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Saucony Type A Racing Shoe: Reviewed by Chris Hough

 

I won't beat around the bush - this shoe is not for everybody.  It's got the same 12mm depth of cushion at the forefoot as you'd find in many high mileage shoes in our range, but it's firm.  It's also very fitted when on, narrower than some in Saucony's collection.

At 4mm drop, it demands lower leg strength and reasonable form - which when coupled with that firmness, offers no safety net when tired.

The thing is, it isn't designed as a long distance shoe.  So if used appropriately, in this case, racing in - you might expect to avoid any serious issues.

That said:

I love this shoe so much, I use it all the time, against my better judgement.  And I still feel better in them than other shoes with twice the cushion.  The reason?  Form.  Natural running style and a respect for when to use them and when to leave them alone for a spell.  It's the same attention to detail as when I'm in a pair of zero drop 'barefoot' style shoes.

They are - after all - a Racing Shoe by design.  I'm only supposed to use them for special occasions.

But every time I put them on, it becomes a special occasion.  They're just so comfy.

The fact that they're deeper than some race shoes, means that general use can feel okay.  I don't feel every piece of debris under foot.  But due to that firm base, I don't suffer the wastage I get when sinking unnecessarily in oversized, deep cushioned clompers.

I can decide to run well on a good day and feel 'fleet of foot'.  When feeling more casual about my running, in the Type A - it's time to go easy.

When it's race day however (so long as the training's gone well enough and they're a good idea in the first place) - they've provided me with an ideal 'weapon of choice' and helped me gain an all time Half Marathon PB in the 2016 Plusnet Yorkshire Half Marathon-Sheffield.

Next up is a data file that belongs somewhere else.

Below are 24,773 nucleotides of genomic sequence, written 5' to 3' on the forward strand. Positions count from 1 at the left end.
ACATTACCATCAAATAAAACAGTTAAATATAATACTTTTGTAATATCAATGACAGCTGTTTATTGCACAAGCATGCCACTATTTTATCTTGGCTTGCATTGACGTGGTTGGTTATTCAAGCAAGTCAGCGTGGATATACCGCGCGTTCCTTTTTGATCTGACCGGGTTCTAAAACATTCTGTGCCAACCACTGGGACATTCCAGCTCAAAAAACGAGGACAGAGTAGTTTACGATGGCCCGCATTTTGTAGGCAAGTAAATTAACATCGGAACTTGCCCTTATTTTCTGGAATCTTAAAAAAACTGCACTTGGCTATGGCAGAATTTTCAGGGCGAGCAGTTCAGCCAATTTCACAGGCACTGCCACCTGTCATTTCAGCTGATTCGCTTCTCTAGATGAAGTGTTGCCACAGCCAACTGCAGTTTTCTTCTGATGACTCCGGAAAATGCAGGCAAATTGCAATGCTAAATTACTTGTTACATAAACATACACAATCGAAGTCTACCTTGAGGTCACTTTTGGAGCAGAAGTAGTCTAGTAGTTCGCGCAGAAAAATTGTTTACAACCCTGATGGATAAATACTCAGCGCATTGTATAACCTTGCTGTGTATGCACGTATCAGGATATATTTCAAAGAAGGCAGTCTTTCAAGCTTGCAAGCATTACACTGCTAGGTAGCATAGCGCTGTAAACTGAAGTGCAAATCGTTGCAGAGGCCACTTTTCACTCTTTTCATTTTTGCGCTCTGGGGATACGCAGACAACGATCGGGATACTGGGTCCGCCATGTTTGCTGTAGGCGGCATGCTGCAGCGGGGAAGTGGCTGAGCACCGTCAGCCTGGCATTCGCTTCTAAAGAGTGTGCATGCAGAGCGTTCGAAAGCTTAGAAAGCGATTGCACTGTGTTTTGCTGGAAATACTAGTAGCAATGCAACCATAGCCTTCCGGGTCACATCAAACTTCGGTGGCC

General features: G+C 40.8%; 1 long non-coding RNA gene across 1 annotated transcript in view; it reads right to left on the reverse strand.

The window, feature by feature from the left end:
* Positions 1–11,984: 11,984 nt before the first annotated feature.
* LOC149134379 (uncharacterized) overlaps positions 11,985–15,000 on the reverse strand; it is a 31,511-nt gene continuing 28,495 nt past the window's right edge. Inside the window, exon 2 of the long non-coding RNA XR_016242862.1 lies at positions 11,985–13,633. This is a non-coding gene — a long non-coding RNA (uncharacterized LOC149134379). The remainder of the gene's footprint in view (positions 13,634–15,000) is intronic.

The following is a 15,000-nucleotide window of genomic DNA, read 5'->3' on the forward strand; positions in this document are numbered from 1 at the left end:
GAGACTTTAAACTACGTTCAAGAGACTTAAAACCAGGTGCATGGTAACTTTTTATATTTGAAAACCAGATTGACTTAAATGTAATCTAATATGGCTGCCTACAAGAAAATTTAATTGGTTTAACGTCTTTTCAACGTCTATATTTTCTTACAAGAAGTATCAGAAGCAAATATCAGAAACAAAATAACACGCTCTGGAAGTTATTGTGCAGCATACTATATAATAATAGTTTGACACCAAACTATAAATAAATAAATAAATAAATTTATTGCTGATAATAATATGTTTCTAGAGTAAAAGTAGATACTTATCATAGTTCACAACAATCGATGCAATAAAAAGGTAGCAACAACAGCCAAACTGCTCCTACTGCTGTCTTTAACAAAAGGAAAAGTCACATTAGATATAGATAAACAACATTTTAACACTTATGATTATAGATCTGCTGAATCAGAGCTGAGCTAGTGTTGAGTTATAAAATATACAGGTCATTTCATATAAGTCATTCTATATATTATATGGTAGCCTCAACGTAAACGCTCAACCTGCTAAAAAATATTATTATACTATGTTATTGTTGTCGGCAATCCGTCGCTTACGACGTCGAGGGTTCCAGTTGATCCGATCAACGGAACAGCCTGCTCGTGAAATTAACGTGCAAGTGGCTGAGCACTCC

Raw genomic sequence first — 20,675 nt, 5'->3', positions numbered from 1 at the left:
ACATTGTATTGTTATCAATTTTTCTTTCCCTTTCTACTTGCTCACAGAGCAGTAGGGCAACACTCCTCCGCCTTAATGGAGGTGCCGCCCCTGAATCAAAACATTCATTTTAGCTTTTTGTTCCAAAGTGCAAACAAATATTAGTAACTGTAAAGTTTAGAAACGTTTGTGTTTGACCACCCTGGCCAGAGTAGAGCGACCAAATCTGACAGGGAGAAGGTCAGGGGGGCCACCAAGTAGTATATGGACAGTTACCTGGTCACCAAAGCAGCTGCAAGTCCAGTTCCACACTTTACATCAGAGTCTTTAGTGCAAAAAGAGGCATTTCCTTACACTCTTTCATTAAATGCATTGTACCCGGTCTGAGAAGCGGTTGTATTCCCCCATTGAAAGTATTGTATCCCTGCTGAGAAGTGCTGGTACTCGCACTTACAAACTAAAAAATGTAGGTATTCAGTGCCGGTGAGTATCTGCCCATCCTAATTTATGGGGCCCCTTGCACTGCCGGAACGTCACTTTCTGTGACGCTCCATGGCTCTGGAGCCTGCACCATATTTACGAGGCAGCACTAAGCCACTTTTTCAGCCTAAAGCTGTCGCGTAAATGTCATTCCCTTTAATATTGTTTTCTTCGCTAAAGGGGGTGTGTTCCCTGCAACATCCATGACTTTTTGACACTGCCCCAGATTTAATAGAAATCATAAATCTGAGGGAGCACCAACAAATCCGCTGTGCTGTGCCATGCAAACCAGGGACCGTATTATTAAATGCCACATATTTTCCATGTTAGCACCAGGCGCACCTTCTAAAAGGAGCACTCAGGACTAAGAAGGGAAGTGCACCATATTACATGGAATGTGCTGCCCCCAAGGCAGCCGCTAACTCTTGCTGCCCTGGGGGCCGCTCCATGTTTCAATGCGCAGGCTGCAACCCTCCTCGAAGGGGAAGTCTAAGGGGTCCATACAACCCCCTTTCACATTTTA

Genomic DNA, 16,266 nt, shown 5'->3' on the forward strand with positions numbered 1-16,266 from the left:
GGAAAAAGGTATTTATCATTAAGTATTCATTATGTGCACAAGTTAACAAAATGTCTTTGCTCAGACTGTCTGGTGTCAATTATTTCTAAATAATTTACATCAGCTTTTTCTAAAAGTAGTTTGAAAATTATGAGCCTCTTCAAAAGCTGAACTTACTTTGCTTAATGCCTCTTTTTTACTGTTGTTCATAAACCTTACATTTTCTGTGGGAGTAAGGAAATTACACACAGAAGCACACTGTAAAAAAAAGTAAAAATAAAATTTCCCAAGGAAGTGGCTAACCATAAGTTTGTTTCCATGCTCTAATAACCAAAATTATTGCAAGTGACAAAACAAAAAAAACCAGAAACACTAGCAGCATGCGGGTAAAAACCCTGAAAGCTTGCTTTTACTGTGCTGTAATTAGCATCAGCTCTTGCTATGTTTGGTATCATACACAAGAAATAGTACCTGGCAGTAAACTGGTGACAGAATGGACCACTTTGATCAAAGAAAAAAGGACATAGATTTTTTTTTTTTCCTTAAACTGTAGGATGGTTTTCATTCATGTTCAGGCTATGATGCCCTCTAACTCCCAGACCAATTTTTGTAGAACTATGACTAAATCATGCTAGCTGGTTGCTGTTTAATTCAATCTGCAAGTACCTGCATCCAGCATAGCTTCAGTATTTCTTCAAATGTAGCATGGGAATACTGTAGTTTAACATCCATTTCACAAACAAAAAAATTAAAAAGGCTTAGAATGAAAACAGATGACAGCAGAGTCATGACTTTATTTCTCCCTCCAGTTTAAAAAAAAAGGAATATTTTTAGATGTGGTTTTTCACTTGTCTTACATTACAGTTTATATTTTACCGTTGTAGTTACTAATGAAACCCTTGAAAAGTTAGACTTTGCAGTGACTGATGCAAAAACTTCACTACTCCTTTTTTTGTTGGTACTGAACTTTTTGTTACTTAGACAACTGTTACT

They're responsive.  So when I try to run fast, I can.  Great fun, but a considered choice.  The life expectancy for race shoes is far shorter (300 miles) than for a more resilient style (designed to take 500 miles of pummelling).  So I accept that to wear them all day every day is a little silly.  I've yet to run further than 13.1 miles in them.  But they're designed to do that at maximum, so I doubt that I ever will.

Any downside then?

For what it's worth.  I pick up the odd piece of gravel in the underside, mainly due to the holes for weight reduction/ventilation.

I see wear to the outer layer of the upper half way through their effective mileage, but they don't fail.  There's never a point where they stop being useful, despite not lasting as long as some I've owned. 

You can decide on your own priority here, but for me - a shoe ought to remain effective as a tool for running, rather than simple being pretty to look at.  If it splits and still works, I overlook it.  If it gets dirty or the colour fades.....whatever. 

I only care about whether or not I can still enjoy my run, as intended.

In the Type A, now into my third pair, I still get the best running I've ever known.  Simple as that.

For wet weather or ground water, I expect to get a little wet through the underside of the shoe.  No big deal.

The laces stay tied every time.  Big plus.

They never feel heavy, obviously.  I usually feel good before using them, but if I've realised mid-run that they were the wrong choice for that trip, thanks to fatigue or challenging terrain, I slow down and feel they still protect my feet enough to get by.

I like the look of them, despite being 'visible from space'.  That's down to their sleek appearance and colours that go well together.  My first pair were ladies UK6 and were bright pink (see above), but still felt every bit appropriate for racing in.

Flexfilm uppers, durable iBR+traction outsole, all working overtime for traction and a sock like feel around my foot.  And they grip on wet pavements.  There's a trust in one's feet with the Type A the belies the look of them.

I would recommend the Type A whole heartedly - but as I say, they're made to be used sparingly and shouldn't be subjected to the kind of over-use I bring down on them.

If you've been debating whether or not to go for a racing shoe as part of your collection (or 'tool box') and wonder what difference they might make to your running, I'd urge you to try. 

They're value for money and you might surprise yourself.

Saturday 25th of March 2017

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